Wednesday, 3 January 2018

Support your local library...

One of my earliest experiences of reading is being taken to our local library when I was just a kid.
I was always a voracious reader, even in my younger years, so being introduced to somewhere where you could pick up any number of books to read for free, albeit for a limited time, from a massively huge selection, felt like a dream come true.
There were restrictions - you could only pick, in those days, three or four books to check out, could only have them for two weeks and then, could only renew them if no-one else had asked for them in the meantime; not to mention there were certain books the librarian wouldn't let you have unless a parent or guardian was there to give their consent (I remember in particular one discussion where the librarian thought it perfectly acceptable to let me read The Hobbit, but not The Lord of the rings because it was 'too grown up') - but being able to pick from such a wide selection of reading material for free was almost like being given the keys to a sweet shop for someone who read as much as I.
Now, as a parent myself, I've tried to keep up that tradition and, whenever I can, often try to take my daughter down the library so she can experience the same joy I did at her age - though, unlike me at her age, she tends to stick to the same books, Tom Gates, Diary of a wimpy kid etc and is more reluctant to try anything new.
But there's nothing wrong with that.
She gets to choose what she wants to read and at the end of the day if those are the books she likes, so be it.
At least she's reading.

In this day and age, times have changed. 
Kids don't read like they used to.
They have iPads, and tablets, and god knows what else whist we (I'm 44 btw) had none of that, not like they do now, and so are less inclined to read, but we should be encouraging them.
I know sp many people who tell me they 'don't read' and that is such a shame.
When you pick up a book, instantly you are transported - sometimes to a different country, sometimes to a different world, and all of the author's choosing. It is a magical experience and one that simply cannot be compared to watching a movie on the screen or playing a game.
Reading is like the ultimate virtual reality, because when you pick up a really good book and start getting really into it, it is almost as if you are there with the characters - or at least, that is if the author is   good enough.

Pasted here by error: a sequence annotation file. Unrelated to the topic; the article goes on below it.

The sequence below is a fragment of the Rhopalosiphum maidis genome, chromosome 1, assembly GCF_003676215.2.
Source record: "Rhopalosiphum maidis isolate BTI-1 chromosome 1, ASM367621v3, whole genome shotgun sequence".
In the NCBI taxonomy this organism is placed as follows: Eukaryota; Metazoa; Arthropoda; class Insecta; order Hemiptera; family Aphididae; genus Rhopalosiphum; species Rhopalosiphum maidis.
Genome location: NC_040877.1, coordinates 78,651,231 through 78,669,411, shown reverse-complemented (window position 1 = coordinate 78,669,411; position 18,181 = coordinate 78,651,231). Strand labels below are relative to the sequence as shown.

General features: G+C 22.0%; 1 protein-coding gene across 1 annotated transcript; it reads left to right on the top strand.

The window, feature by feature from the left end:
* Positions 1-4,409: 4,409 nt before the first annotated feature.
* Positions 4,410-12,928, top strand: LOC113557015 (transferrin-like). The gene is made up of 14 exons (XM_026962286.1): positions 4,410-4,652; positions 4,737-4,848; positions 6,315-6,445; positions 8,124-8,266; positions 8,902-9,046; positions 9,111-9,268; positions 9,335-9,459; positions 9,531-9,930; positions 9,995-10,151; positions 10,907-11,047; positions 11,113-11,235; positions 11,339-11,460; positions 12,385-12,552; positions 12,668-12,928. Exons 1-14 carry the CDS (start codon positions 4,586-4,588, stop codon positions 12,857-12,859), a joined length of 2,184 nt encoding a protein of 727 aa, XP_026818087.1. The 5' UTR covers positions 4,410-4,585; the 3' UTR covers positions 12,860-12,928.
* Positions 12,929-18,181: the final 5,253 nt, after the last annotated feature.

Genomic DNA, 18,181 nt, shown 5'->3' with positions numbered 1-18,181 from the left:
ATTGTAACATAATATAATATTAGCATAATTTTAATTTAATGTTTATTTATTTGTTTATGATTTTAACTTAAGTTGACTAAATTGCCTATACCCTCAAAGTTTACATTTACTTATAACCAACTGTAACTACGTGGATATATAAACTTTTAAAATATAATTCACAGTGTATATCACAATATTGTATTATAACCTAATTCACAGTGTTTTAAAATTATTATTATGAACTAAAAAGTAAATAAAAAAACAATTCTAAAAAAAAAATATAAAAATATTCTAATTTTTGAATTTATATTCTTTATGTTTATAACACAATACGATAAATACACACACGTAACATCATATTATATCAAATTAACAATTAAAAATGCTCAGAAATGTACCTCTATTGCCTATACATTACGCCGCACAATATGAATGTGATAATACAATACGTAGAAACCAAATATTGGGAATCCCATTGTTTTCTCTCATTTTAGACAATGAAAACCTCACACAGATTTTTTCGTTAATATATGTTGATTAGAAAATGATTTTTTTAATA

It is a form of escape, and one you can take with you wherever you go - even more easily now ever since the creation of kindles and e-readers.
Libraries have had to move with the times; now they offer video games, Blurays and DVDs, C.D's and movie soundtracks along with the books that were all they ever used to have, back in the old days, but here's the thing - they won't be around forever, not if you don't support them. 

No end of local libraries have been closed in recent years as the government attempts to cut spending, and that is a shame because in doing so, it's robbing people of the opportunity to discover new authors that maybe they wouldn't have taken a chance on if they actually had to buy the book themselves. 
And it's robbing our children of the chance to experience the same wonder and excitement some of us all felt, the first time WE walked into a library. 

But YOU can help change that, just by paying your local library a visit and maybe checking out a couple of books.

I had a good experience the other day, a nice start to the year.
A little while ago, just before Christmas, I posted about my latest book on my local community Facebook page and one of the women who worked at my local library told me that to help support me as a local author, she was going to put in a buying request for the Norfolk Library Service to buy copies of my book so my book would be available for people to check out.
The request was declined, but here's the thing - this librarian has used some of the local library's donated funding to buy a copy of my book anyway so that my local branch will have its own copy.

For me, it's almost like my life has gone full circle.
When I was younger, I would eagerly go down to the library to check out new books by my favourite authors and now, in my local branch at least even if nowhere else, people can go in and check out a copy of my own book.
This is important, because it means people will now be able to read it for free and this, in turn, might hopefully make them more inclined to ask the library about my other books, or maybe even go out and buy copies for themselves.

For me, writing is not about the money.
I might never be rich - I might never be able to reach the dizzying heights of success of the likes of J. K.Rowling or Stephen King, and don't really expect to - but if people pick up and enjoy my book then that's all I really care about, and my book being in the library helps make it more accessible.

The local librarian did not have to do this.
She could have just decided I was not worth the bother, but instead, went above and beyond to secure a copy of my book for the local library, and you know what? 
I really appreciate that.

So this is my official author thank you to Birgit Haebe, and this is me - asking you to support your local library. If you don't use it, you're likely to lose it and that round be a crying shame - not just for the next generation, our children and our children's children, but also for the struggling authors out there like myself who don't care about the money, or the fame, but just care about getting our books out there for people like you to read.

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